Two Tyler mental health professionals advised parents to stay as calm and reassuring as they can when they talk to their children about the school shooting that happened in Connecticut on Friday.
If children ask their parents for an explanation, Ms. Frank suggested taking the child’s age into account.
“A good rule of thumb is to spend about one minute per grade level in the explanation of what happened,” she said. For a first-grader, spend about a minute of explanation, and so on, as the age progresses, Ms. Frank said.
She offered some tips for parents on how to help their children cope. First on the list is to stay calm.
“Kids are safest when their parents are in charge. If you sound anxious, your child can become anxious,” Ms. Frank said.
Also, take charge of what your kids see and hear about the event.
“Having the television on and chatting about it is sending kids on sensory overload — be mindful of what your children are getting,” Ms. Frank said.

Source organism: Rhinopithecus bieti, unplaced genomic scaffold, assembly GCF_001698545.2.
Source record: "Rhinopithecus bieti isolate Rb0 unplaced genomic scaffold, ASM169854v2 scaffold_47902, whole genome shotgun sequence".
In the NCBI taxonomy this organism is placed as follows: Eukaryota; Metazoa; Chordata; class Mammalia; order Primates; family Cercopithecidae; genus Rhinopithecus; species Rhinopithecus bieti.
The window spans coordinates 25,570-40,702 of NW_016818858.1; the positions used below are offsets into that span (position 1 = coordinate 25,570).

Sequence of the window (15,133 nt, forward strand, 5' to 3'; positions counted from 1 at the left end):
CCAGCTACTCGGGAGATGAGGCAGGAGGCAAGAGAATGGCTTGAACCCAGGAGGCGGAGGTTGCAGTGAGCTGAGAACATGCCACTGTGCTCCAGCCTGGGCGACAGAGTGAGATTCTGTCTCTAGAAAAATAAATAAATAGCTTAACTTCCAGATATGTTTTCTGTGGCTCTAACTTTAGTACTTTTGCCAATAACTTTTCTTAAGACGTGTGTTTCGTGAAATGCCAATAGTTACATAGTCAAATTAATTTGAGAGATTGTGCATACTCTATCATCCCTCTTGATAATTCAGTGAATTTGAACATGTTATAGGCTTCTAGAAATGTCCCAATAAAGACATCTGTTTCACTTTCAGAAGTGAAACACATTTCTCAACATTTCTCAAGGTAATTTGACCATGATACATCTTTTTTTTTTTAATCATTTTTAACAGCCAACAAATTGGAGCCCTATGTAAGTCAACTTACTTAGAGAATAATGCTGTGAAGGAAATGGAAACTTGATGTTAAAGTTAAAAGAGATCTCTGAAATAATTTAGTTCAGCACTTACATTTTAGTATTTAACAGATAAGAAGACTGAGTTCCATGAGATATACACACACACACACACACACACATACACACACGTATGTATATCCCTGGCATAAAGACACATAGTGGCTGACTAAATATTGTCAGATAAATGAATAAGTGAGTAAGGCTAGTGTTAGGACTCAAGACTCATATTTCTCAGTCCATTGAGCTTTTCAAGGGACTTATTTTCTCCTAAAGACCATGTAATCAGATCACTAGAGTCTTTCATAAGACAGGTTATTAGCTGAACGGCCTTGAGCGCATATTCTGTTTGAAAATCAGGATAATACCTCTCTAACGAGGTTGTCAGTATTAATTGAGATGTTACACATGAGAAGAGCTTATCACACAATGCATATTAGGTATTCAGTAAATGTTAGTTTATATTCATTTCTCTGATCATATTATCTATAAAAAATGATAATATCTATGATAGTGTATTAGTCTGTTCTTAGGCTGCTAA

Overexposure to traumatic events can be overwhelming for children and adults, and children can become clingy and regress, she said. She suggested turning off the television and the radio.
Dr. Gayle Burress, a Tyler psychologist who recently closed her practice, has 30 years of experience treating children and frequently testifies in court cases involving child abuse. Dr. Burress echoed Ms. Frank’s comments about offering a child reassurance and listening to them.
“Be a reassuring listener and let them talk and be upset — tell them it’s normal to be scared,” she said. Dr. Burress said it may take more than one talk to banish a child’s fears.
And sometimes, the best parenting means being quiet and being still, she said. “Talk less and listen more,” she said. Another suggestion: turn off the television and other electronic media and have the evening meal as family.
And when a parent does ask a child questions, Dr. Burress suggested asking open-ended ones that won’t result in one- or two-word answers.
“I have asked children, ‘What’s the hardest thing you did today?’ or ‘What’s the happiest thing you did today?’” she said, adding that a child can’t just come back and say, “Fine,” they have to think about their answer a little bit.